Lincoln Cathedral defends hiring first woman chorister
Lincoln Cathedral has appointed a female chorister for the first time in its 900-year history amid criticism that it is defying tradition.
Helen Vincent, 22, an alto chorister, was awarded a scholarship by the cathedral who called her "a great addition to the choir".
A cathedral spokesman said the purpose of the choir was to "deliver the best music with which to glorify God".
A national choir group said it was "dispirited" about the decision.
Dr Peter Giles, from the Campaign For The Traditional Cathedral Choir, said: "It is important to realise that it is an art form which happens to be all male, that's all.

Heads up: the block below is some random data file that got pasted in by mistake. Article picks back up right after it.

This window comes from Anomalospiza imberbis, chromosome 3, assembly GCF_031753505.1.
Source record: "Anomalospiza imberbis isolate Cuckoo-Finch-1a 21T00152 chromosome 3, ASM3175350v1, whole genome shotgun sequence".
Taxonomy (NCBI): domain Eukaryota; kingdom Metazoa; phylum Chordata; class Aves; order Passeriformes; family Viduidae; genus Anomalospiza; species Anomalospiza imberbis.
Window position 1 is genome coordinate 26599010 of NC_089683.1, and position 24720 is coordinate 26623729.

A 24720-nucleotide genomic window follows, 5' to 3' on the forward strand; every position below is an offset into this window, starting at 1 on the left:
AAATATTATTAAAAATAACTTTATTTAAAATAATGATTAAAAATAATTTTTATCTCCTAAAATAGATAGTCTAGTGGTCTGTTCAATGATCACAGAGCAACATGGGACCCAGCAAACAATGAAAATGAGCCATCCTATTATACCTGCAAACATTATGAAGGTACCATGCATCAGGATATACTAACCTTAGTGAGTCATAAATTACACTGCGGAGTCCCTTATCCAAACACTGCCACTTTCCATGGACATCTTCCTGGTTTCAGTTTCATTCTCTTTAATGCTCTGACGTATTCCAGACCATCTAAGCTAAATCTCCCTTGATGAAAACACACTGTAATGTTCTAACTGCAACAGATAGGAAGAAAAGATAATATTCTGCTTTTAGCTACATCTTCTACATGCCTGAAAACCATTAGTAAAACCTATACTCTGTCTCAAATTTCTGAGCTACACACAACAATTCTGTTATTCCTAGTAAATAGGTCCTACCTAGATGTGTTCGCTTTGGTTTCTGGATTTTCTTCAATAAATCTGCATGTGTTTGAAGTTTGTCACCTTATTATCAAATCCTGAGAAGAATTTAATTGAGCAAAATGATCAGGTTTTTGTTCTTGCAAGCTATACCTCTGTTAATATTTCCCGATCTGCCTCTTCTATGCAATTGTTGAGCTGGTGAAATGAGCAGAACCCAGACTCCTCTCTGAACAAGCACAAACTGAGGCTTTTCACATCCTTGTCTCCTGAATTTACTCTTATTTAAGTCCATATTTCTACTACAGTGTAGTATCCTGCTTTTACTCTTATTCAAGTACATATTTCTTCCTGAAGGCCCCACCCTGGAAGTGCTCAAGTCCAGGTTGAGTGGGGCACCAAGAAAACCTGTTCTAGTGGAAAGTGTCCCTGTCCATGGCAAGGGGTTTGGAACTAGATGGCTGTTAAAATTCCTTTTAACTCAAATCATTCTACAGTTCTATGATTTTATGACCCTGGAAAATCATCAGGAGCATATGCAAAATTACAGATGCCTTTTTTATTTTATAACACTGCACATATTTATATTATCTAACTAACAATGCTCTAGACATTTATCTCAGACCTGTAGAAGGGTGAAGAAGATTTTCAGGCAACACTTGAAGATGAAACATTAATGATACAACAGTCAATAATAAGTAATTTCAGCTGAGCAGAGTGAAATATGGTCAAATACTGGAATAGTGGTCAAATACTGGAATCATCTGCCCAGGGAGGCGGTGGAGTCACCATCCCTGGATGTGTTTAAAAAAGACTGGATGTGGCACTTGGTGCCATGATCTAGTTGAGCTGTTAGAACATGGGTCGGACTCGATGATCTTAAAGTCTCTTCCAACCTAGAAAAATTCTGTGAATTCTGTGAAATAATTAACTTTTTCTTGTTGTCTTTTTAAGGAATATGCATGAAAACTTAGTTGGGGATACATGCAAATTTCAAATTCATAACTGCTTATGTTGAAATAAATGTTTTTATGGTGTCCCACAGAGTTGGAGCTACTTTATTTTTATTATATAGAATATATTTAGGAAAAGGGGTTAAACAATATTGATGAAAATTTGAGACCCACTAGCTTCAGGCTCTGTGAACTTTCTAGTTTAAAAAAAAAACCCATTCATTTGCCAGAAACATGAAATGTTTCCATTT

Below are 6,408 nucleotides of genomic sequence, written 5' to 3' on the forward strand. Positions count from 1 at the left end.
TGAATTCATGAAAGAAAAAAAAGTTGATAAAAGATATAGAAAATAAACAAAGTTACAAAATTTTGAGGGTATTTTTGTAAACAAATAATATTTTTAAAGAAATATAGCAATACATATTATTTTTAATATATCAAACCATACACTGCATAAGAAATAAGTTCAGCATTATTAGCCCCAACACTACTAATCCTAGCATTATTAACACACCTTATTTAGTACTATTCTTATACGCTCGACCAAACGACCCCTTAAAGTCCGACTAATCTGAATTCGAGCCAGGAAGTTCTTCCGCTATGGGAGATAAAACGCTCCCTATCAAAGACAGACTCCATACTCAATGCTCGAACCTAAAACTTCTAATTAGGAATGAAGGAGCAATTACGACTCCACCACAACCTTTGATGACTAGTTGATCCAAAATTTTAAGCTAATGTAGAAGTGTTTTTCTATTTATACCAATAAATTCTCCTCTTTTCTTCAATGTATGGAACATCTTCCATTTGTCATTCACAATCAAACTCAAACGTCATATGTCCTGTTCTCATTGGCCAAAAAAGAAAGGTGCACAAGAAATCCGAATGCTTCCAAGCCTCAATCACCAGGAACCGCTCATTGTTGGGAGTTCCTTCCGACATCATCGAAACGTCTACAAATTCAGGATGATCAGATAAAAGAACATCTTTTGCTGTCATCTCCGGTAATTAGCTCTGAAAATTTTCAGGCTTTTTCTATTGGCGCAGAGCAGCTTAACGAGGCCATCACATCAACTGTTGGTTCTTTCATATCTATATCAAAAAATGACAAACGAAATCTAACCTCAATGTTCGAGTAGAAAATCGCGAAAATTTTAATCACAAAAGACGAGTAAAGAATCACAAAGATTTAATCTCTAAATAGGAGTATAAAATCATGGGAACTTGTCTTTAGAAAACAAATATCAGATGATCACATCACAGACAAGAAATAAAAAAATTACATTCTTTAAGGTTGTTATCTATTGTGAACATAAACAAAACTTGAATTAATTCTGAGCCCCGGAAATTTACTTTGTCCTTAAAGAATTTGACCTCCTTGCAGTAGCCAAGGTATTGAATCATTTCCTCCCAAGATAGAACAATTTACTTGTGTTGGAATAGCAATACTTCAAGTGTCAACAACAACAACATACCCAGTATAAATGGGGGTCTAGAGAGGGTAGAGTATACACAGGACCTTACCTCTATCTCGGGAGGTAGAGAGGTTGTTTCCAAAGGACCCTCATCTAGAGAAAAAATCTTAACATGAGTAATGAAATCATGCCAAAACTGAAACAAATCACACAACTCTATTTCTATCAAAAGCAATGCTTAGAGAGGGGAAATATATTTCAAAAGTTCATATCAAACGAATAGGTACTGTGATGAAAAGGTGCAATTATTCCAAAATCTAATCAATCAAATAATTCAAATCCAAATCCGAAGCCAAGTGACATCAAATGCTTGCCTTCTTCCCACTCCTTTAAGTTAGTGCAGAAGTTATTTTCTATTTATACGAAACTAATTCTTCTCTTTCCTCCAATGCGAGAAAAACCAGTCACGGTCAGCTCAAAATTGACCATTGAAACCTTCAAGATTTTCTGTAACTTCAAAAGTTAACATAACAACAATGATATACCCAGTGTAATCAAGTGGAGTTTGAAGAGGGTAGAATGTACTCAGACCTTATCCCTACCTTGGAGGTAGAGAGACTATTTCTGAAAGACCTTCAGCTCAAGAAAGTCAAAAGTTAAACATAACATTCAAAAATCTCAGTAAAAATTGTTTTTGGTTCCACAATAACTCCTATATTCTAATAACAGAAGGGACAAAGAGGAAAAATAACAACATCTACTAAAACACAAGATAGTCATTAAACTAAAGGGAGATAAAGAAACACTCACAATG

"And it's not always easy to get male altos, but I understand in this case that they didn't worry too much about that and appointed a woman anyway.
"It is dispiriting because the tradition will not last."
The cathedral's chief executive, Phillip Hamlin Williams, said: "I think people don't like change.
"The thing that we hold close is the need to have the best possible music to glorify God," he said.
"We received numerous applications and she was the best - if you receive excellent applications you are going to choose the best voice irrespective of the sex."
He said Lincoln is not the first British cathedral to have a woman chorister as the cathedrals in Edinburgh and Peterborough already have women members in their main choirs.
The cathedral's director of music, Aric Prentice, said, "Helen Vincent, who has sung at Leeds Roman Catholic Cathedral, has a most lovely voice and will be a great addition to the choir."